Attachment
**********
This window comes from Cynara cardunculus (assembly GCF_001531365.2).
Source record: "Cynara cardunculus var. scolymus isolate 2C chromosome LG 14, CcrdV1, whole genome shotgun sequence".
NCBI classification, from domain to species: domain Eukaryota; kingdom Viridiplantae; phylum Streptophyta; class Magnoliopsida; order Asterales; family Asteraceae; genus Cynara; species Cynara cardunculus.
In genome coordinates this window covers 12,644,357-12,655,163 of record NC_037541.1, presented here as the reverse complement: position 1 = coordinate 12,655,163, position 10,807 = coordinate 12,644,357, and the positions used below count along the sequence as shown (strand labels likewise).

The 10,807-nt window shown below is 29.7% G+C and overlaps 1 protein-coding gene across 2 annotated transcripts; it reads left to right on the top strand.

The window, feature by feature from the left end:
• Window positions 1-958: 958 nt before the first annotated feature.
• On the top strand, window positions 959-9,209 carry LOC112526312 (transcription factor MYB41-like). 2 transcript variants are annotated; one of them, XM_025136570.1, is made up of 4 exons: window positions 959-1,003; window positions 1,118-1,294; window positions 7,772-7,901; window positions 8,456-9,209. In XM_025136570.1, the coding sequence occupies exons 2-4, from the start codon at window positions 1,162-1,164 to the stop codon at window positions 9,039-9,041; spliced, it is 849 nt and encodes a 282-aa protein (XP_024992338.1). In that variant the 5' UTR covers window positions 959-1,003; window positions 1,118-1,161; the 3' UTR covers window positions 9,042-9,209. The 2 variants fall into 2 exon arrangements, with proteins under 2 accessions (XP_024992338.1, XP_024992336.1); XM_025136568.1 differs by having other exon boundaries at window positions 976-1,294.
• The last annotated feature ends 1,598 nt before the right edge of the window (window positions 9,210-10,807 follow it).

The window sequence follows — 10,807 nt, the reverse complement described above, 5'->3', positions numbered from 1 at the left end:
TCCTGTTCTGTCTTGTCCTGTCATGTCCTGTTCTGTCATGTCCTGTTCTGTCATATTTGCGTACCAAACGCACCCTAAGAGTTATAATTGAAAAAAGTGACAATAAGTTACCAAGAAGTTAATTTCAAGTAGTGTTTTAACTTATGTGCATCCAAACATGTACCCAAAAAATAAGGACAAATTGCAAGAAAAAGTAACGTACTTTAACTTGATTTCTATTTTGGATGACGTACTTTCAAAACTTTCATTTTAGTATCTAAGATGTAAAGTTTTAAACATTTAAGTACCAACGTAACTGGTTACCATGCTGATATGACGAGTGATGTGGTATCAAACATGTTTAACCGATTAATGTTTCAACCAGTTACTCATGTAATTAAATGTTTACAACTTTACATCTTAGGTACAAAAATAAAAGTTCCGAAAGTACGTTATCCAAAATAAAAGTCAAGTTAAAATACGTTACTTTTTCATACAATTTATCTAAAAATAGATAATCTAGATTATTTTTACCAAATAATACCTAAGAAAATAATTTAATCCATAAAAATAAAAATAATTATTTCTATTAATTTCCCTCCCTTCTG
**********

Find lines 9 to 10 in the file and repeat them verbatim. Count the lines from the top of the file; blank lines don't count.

• The last annotated feature ends 1,598 nt before the right edge of the window (window positions 9,210-10,807 follow it).

The window sequence follows — 10,807 nt, the reverse complement described above, 5'->3', positions numbered from 1 at the left end: